11 May 2008

Welsh is fun! Ydy!

Friday I spent the day in a Welsh exam--9:30 to noon written and listening comprehension, followed by a 2:20 20-minute oral exam in which I had to speak for 3 minutes and then answer questions about my monologue, answer some other questions that tested my comprehension/use of passive, conditional, and emphatic constructions, and then answer ten questions with 'yes', in Welsh. The last thing seems silly, right? But they don't really say 'yes' or 'no' directly very much in Welsh. They do the following:

Are you going to the store? I am.
Do you have children? I do.
Will he make breakfast? He will.
Should we build a hot tub? You (pl) should.
Will I be able to help you? You will be able to. (oh yes. that one's fun)

This means there are about 20 million (give or take) ways to say 'yes' and 'no' in Welsh.

Then there's the tricky ones:

It's cold today! It is.
Mae hi'n oer heddiw! Ydy.
You can see that there's not really any 'ydy' looking thing in the sentence. This is what makes Welsh 'fun' by the way. It also means that often conversations go very slowly with folks like myself:
You: It's cold today!
Me: [pause, think, pause, think] er [pause think] Ydy?

Welsh also simplifies your life by using the singular of verbs even when you're talking about multiple things. This means you don't have to really use as many verb forms, which for me is lovely. But one of the fill-in-the-blanks on the written section was:

Were the pictures good?
except in Welsh it's actually: Was the pictures good?
You'd think the answer would be: they was. But no, when you use the pronoun 'they' you must then conjugate the verb properly. So the answer is: they were.

Oedd y lluniau dda?

And on. Or at least I hope it was.

Welsh is fun! Good thing I'm learning this language that will serve me so well when I move to the mid-Atlantic in a few weeks. Sigh.


Daniel said...


So, if you feel like talking more about this...I would be very interested to hear about your experience learning a new language. I've been reading a number of articles about techniques/technologies of memory and learning (it's been a hot topic at Wired), and as someone who is awful at languages I wonder: as an adult, is learning a new language merely (ha!) about mass memorization? How does one's success rate depend on exposure to that [or like] language[s] as a child? How important was immersion or "authentic" practice conversations to your ability to absorb the intricacies of the language? I don't mean to insist that your answers are significantly representative; surely the difference in myriad factors would have a meaningful impact. Still, I'm just curious, since it isn't so very often that someone you know learns a new language from scratch in a short period of time as an adult. :)

tekne said...

I am intellectually curious about languages, which doesn't necessarily translate into being able to speak them well. I love the game of them. The: oo! the verb for to teach and to learn is the same verb! so cool! moments. But this doesn't help when you're trying to say something.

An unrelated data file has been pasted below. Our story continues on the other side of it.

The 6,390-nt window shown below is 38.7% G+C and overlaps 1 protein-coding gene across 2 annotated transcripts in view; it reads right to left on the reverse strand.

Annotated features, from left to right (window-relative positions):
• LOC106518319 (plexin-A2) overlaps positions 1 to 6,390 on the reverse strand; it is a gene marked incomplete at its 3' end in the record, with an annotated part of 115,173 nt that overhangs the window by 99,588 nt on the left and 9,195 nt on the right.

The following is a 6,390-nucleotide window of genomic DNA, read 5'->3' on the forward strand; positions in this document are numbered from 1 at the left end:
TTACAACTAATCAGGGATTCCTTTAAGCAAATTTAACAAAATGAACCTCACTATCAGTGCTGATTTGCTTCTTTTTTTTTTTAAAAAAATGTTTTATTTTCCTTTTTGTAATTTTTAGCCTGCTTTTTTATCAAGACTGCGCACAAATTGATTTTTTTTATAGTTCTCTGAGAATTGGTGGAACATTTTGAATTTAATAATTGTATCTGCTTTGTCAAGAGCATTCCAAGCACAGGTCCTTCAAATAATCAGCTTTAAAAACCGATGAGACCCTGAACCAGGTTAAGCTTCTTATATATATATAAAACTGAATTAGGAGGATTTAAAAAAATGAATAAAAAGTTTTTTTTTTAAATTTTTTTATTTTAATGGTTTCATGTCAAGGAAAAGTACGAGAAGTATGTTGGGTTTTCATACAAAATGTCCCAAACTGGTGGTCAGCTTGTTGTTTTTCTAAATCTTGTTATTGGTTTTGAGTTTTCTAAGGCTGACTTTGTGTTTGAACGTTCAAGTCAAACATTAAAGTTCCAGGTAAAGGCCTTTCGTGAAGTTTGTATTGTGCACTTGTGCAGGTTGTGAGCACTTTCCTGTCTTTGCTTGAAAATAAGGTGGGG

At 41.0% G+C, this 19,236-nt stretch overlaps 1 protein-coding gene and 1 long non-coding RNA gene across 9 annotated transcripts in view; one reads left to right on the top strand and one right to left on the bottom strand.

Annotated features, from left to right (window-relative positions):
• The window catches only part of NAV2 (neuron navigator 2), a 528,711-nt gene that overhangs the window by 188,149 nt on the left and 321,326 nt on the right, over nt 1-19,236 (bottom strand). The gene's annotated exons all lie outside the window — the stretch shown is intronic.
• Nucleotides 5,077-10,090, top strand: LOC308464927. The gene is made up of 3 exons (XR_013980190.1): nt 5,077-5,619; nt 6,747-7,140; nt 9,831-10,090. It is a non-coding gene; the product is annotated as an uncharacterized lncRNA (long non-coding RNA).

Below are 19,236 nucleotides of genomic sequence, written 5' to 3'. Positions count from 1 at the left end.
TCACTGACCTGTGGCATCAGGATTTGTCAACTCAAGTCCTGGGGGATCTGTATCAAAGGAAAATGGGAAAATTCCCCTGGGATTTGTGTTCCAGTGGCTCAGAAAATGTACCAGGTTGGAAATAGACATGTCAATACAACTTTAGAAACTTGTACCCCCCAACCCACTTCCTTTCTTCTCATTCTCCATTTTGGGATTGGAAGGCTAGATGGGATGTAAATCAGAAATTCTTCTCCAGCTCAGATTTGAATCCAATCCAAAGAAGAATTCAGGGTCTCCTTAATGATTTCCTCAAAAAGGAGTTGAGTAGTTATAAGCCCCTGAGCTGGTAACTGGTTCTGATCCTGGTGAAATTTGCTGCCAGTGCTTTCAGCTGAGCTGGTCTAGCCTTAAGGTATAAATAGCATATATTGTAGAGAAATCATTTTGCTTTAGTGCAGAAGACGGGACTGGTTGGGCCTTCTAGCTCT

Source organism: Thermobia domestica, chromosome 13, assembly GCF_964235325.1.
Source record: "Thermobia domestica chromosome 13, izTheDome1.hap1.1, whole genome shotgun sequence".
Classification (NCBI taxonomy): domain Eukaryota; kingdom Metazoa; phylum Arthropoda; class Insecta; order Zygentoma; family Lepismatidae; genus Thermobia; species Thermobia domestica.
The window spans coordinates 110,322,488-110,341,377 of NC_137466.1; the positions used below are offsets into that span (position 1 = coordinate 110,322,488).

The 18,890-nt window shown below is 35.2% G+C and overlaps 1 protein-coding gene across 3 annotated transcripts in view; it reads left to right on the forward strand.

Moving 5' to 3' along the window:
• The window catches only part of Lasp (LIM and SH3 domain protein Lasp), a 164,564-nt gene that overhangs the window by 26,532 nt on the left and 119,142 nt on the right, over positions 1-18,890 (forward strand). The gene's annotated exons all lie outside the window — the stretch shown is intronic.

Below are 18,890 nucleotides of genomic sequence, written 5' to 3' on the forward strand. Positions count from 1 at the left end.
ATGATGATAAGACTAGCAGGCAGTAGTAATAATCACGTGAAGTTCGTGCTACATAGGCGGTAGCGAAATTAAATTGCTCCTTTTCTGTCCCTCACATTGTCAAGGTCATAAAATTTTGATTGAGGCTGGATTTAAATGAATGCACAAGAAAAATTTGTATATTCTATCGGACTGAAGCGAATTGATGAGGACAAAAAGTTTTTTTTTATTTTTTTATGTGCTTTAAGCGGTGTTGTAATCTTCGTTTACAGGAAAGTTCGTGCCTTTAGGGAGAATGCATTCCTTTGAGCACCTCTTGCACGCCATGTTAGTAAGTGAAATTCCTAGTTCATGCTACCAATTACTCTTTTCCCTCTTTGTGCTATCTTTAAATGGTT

I think learning languages is not at all about memorization. Or not much, let's say. It's about listening, repeating, and most of all not worrying about sounding stupid. That I think is the biggest obstacle to learning languages for adults: we now know how to say stuff pretty well in our first tongue and thus not being able to say the same things is frustrating.

This welsh class has been great for me in contrast to other languages I've studied because it isn't 'book learning' welsh--it's specifically for speaking. They don't care about spelling, and small grammar mistakes are pretty much overlooked, or sometimes not even taught (one of the first phrases I retained was: 'paid becso' or 'don't worry!') And I see written Welsh and I can read some of it now (the children's books) but some of it looks utterly wrong (what's this extra word? paid becso!)

I am most successful speaking Welsh when I stop and think about what I *can* say rather than what I want to say. It's not: Could you tell me what they call that lovely vegetable there? It's 'What's that?' Or it's not answering a question in a full sentence (because, well, we don't in real life). It's about learning key phrases like 'it depends' or 'I don't know' or 'to be honest' so that you can sound semi-native, and then you just stick those in when you're thinking of something to say.

yes, I make little flashcards. No, I don't think I have that great of a memory (we joke that I totally *should* have smoked weed in college because let's face it, I have no short term memory anyway) and really it's more about saying things over and over again. Being forced to speak the language in class. Using the same construction over and over for 2 hours so that next week you kinda remember it.

I don't buy that your memory gets worse as you get older, or that it somehow becomes full. I think language learning is cool because it exercises parts of your brain you don't normally use--creative problem-solving parts as well as a bit of that memory stuff. And it humbles you. Which is good, right? Ydy.